Professor Emma Johnston

Professor Emma Johnston

Fields of research: Marine and Estuarine Ecology (incl. Marine Ichthyology), Community Ecology (excl. Invasive Species Ecology), Invasive SpeciesEcology, Ecology, Ecosystem Function
Campus: Kensington
Tags: Control of Animal Pests, Diseases and Exotic Species in Coastal and Estuarine Environments, Ecosystem Assessment and Management of Coastal and Estuarine Environments, Ecosystem Assessment and Management of Antarctic and Sub-Antarctic Environments

For general lab and student enquiries, please contact a.bugnot@unsw.edu.au.

Professor Emma Johnston is Dean of Science at UNSW Sydney.  She is a leading authority in marine ecology and a former Pro Vice-Chancellor (Research) at UNSW.

Professor Johnston has an exceptional research career.  She is head of the Applied Marine and Estuarine Ecology Lab at UNSW, and has led major research projects for industry, government, the Australian Research Council and the Australian Antarctic Science...

For general lab and student enquiries, please contact a.bugnot@unsw.edu.au.

Professor Emma Johnston is Dean of Science at UNSW Sydney.  She is a leading authority in marine ecology and a former Pro Vice-Chancellor (Research) at UNSW.

Professor Johnston has an exceptional research career.  She is head of the Applied Marine and Estuarine Ecology Lab at UNSW, and has led major research projects for industry, government, the Australian Research Council and the Australian Antarctic Science Program.  She was the inaugural director of the Sydney Harbour Research Program at the Sydney Institute of Marine Science.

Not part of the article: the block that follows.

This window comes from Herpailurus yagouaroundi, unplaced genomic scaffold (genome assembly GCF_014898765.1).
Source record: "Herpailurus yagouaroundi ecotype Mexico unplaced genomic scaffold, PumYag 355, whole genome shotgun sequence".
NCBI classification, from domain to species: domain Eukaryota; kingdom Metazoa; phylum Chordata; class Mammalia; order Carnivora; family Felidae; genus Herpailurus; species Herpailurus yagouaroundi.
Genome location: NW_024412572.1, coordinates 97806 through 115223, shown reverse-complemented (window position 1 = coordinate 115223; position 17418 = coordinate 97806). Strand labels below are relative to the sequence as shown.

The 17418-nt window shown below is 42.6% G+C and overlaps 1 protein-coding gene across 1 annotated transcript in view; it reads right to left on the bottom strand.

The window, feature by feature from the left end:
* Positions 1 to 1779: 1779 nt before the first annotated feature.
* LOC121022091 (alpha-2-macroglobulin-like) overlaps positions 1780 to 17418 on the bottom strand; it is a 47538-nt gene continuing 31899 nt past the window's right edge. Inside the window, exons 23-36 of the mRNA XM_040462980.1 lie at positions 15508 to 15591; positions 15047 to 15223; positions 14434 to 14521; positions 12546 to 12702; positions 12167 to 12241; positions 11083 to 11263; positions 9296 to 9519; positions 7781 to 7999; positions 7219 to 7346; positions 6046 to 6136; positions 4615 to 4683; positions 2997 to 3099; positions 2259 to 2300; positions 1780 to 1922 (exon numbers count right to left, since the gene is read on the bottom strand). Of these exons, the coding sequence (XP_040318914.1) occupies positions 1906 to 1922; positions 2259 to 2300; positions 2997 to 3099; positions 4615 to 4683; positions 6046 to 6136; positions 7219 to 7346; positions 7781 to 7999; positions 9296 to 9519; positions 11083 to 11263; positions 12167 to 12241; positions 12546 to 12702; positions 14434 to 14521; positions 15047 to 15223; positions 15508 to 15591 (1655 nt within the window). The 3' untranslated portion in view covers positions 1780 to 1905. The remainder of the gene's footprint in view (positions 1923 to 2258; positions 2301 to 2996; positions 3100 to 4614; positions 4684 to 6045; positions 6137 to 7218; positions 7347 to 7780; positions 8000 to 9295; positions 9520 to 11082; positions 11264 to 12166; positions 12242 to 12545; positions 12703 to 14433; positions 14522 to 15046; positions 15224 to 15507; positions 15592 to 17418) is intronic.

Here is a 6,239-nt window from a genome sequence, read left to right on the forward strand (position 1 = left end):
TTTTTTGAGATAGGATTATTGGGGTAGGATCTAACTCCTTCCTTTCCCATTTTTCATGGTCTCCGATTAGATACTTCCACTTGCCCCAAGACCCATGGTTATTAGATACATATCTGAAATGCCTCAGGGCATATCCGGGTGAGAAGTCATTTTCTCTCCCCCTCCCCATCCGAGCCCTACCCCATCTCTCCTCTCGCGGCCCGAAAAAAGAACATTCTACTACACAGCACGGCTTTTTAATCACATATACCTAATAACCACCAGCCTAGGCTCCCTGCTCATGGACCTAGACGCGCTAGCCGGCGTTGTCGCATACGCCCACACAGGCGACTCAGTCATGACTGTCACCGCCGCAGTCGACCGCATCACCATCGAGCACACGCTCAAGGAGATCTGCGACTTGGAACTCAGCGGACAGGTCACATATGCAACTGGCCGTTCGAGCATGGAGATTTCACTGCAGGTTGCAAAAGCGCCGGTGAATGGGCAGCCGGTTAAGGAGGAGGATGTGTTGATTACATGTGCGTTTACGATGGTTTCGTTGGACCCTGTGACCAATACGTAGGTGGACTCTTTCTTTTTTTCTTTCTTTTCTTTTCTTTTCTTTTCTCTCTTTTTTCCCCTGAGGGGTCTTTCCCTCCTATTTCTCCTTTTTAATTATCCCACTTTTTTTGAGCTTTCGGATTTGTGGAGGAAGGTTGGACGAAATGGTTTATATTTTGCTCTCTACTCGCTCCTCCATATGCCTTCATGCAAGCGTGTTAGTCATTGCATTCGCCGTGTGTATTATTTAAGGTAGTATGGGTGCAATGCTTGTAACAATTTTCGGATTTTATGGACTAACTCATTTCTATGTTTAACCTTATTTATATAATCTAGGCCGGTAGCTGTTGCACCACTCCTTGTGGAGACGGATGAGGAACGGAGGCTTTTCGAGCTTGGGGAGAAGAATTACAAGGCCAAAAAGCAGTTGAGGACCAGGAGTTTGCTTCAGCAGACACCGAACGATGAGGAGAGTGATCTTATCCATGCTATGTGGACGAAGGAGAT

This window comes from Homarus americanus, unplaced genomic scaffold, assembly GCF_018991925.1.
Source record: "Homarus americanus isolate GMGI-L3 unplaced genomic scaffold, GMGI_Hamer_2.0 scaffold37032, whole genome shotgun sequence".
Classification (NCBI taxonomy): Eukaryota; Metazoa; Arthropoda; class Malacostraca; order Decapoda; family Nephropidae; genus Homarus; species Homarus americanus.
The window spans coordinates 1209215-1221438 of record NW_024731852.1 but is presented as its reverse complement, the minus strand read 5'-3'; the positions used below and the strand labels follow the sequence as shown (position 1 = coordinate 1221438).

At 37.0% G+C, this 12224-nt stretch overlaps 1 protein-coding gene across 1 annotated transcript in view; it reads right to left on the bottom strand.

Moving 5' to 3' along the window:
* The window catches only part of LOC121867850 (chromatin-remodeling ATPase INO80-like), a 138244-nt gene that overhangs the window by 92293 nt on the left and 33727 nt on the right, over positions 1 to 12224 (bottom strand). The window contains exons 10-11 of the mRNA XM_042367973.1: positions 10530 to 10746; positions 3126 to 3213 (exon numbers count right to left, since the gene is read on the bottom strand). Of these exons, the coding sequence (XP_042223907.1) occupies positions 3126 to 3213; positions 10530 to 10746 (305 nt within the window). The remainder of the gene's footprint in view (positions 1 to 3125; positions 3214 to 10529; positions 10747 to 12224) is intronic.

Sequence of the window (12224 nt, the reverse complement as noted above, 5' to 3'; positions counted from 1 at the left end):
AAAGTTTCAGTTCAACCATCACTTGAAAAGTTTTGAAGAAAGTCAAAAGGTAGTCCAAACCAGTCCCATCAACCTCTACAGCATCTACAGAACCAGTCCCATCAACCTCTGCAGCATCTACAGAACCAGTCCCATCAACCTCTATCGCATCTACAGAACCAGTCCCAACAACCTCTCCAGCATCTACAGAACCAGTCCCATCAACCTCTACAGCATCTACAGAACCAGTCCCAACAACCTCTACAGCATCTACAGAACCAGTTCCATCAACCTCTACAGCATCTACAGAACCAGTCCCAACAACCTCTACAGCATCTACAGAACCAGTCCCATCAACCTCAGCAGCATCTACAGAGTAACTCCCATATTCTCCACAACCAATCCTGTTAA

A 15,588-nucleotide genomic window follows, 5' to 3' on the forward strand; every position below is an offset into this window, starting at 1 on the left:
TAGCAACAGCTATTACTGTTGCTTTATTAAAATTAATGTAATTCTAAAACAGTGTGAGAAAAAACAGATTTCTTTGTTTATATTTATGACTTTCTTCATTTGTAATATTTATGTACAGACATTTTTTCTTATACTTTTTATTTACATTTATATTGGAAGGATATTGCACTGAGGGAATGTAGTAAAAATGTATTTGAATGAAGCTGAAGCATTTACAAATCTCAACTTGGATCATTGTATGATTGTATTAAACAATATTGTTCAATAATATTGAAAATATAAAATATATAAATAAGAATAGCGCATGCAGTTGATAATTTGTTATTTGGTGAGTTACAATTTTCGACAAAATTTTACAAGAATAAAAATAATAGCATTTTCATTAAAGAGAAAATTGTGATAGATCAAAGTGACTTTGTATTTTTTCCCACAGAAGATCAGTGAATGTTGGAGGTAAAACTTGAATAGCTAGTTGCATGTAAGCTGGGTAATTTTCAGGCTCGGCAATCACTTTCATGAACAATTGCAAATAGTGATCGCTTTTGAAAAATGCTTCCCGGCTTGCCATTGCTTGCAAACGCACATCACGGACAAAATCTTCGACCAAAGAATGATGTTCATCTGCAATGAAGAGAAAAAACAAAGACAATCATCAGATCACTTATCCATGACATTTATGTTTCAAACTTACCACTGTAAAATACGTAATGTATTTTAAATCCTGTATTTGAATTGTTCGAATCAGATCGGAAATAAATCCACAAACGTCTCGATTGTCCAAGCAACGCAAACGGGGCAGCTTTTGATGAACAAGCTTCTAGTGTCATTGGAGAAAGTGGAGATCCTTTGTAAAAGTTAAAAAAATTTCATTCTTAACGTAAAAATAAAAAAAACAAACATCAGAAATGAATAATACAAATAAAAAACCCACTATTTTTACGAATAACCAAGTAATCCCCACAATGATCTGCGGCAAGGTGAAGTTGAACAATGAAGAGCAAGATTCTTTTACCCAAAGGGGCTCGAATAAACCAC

She leads a large and friendly research group that includes postdocs, research assistants and students at all levels (PhD, Masters, Honours and undergraduates). They approach their research from both an ecological and ecotoxicological perspective using field experimentation wherever possible.

Major Research Themes

Estuarine Health

Estuaries are widely considered the most impacted of all marine habitats, and more than half of Australian estuaries are disturbed by anthropogenic activities to some degree. Most are subject to combinations of stressors from industry, agriculture, urbanisation and coastal development. This program aims to identify processes and interactions that drive impacts in an effort to develop targeted and effective management strategies to conserve biodiversity in these systems

Antarctic Marine Communities

Antarctica is no longer considered a pristine environment and the impact of human activity is likely to increase in coming years. This project compares the vulnerability of Antarctic assemblages to those of other regions and provides information on the responses of individuals, populations and communities to environmental stressors.

Marine Biological Invasions

This program aims to determine the major drivers of marine bioinvasions. We investigate whether disturbance facilitates the colonisation, persistence or spread of non-native species and how biological diversity modifies this response.


My Expertise

Marine pollution, Invasive species, Antarctic near-shore ecology, Estuarine Health, Transient Disturbance Events, Antarctic Marine Communities, Marine Biological Invasions.

Location

Room 201F, Level 2, Dalton Building (F12)

Contact

+61 2 9385 7916
51558

Videos

In her element - Professor Emma Johnston
  • In her element - Professor Emma Johnston In her element - Professor Emma Johnston
  • Sydney Harbour's dirty secrets Sydney Harbour's dirty secrets